The Unpledged Elector is an option used for Presidential elections in the United States of America. The elector isn't pledged to a specific candidate. This was most frequently used by Southern states in protest of the candidates of the Democratic Party and the Republican Party.
The first modern slates of unpledged electors were fielded in the 1944 election as a protest against Franklin D. Roosevelt. The Texas Regulars and an unpledged slate in South Carolina were both on the ballot but neither group met much success.
In 1948, the disgruntled Southern Democrats cast their ballots for States' Rights Democratic Party candidate Strom Thurmond in a protest against the Civil Rights program of Harry S. Truman. A core of these voters cast their ballots for Dwight D. Eisenhower in 1952 instead of the more liberal Adlai Stevenson.
In 1956, unpledged slates were on the ballot in Alabama (20,150 votes, 4.1% of the vote), Louisiana (44,520 votes, 7.2% of the vote and they won four parishes), Mississippi (42,266 votes, 17.3% of the vote and they won seven counties) and South Carolina (88,509 votes, 29.5% of the vote and 21 counties).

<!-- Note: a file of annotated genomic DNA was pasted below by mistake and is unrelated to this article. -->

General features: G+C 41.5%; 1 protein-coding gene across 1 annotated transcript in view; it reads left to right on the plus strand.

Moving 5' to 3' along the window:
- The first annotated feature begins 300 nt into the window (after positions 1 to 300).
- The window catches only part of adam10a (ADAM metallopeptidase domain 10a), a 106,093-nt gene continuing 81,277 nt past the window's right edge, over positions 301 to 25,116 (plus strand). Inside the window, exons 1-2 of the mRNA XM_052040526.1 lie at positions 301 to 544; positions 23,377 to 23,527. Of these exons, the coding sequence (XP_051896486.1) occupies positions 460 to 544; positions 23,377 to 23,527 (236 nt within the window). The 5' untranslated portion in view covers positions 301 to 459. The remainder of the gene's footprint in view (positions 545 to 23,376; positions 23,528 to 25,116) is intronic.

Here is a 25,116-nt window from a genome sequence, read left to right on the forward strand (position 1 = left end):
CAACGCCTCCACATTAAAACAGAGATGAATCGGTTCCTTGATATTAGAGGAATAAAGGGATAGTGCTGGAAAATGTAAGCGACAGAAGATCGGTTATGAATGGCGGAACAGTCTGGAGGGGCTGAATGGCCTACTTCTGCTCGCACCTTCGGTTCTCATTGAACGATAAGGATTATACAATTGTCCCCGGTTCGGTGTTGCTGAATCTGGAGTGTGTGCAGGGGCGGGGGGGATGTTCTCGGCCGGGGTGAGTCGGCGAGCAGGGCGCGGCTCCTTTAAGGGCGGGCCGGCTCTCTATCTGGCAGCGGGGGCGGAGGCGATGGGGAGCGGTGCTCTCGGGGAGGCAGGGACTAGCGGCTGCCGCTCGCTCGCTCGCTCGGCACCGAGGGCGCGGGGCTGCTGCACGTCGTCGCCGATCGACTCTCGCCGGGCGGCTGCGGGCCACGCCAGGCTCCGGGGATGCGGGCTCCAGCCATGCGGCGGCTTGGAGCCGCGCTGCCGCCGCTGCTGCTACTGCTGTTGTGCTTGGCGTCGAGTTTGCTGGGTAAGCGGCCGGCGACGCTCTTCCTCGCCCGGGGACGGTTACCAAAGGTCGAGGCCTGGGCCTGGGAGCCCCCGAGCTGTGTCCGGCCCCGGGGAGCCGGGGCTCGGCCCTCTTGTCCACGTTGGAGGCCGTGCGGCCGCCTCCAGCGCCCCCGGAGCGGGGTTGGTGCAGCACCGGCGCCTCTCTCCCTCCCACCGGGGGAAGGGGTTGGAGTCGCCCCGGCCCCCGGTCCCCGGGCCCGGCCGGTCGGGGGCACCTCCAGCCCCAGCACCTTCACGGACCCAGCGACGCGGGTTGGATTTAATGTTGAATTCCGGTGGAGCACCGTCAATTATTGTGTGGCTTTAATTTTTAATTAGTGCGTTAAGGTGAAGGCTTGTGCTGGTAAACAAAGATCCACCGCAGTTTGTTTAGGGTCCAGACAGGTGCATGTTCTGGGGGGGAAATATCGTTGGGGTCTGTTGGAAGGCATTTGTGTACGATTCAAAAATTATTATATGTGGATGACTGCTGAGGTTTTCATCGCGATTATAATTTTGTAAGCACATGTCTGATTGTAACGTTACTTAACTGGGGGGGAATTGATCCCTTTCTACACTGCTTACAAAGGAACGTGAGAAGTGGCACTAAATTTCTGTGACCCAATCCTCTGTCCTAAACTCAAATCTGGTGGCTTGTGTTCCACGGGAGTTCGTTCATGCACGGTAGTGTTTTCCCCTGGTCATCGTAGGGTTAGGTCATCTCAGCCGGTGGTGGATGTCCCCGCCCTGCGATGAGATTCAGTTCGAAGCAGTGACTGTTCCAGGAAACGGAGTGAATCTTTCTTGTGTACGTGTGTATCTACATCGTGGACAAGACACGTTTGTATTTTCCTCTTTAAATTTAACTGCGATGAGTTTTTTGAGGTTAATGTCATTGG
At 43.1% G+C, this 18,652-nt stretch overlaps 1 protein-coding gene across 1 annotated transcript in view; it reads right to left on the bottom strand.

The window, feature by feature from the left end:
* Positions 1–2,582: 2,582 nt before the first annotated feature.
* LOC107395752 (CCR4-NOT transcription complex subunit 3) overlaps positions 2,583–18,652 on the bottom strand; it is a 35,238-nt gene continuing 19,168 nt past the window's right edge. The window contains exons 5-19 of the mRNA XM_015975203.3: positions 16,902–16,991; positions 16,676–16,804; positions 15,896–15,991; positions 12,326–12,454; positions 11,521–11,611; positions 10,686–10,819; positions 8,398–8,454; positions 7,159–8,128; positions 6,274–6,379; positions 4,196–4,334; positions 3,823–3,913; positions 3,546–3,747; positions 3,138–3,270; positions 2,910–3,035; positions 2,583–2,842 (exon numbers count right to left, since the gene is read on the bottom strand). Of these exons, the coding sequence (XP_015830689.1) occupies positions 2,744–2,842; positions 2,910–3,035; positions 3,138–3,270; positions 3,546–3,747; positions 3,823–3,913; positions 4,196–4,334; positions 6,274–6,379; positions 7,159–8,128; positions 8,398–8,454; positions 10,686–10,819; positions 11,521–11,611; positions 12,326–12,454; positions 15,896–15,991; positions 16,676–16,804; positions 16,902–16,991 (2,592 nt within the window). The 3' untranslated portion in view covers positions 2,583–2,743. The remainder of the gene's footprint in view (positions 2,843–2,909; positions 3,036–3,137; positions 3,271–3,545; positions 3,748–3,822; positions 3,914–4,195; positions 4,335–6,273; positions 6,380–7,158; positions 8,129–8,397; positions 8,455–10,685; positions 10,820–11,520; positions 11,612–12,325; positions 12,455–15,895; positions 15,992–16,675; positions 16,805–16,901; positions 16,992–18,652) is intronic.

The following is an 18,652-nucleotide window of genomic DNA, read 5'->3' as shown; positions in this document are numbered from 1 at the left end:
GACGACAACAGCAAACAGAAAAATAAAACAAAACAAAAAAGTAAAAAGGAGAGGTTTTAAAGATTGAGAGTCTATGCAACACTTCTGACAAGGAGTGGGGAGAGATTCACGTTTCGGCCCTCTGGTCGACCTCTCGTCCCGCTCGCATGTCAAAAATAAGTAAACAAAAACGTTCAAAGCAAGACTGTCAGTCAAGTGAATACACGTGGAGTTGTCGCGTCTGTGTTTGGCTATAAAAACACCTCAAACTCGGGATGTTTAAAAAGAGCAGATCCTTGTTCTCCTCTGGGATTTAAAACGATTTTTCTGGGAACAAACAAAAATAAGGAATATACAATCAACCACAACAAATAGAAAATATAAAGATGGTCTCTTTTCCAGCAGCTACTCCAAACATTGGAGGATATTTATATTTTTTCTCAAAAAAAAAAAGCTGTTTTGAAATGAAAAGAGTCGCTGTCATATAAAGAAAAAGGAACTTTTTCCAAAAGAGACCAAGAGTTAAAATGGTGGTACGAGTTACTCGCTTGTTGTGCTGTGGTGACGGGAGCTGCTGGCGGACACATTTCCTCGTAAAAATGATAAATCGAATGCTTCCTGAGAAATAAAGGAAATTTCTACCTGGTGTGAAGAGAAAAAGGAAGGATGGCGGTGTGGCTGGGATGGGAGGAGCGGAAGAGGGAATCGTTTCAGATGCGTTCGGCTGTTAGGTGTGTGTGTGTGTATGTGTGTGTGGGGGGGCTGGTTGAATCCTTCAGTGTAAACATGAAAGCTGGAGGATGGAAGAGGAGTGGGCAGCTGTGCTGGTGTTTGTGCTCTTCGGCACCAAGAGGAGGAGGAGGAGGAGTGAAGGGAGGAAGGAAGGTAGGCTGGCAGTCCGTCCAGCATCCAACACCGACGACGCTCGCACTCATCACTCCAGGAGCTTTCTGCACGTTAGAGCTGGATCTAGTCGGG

The only times that the Unpledged elector slate has won a state were in Mississippi in 1960 (116,248 votes, 39% of the vote). They then voted for Harry F. Byrd for President and Strom Thurmond for Vice President. Alabama also had unpledged electors in 1960, but they had a mixed slate where six electors were unpledged and five were pledged to Democratic party candidate John F. Kennedy. Louisiana's slate of unpledged electors won 169,572 votes (21% of the vote).
With the rise of the Republican party in the South, the popularity of elected Unpledged electors has decreased. Alabama had a slate of unpledged electors in the 1964 election but they only picked up 30.6% of the vote against Republican Barry Goldwater.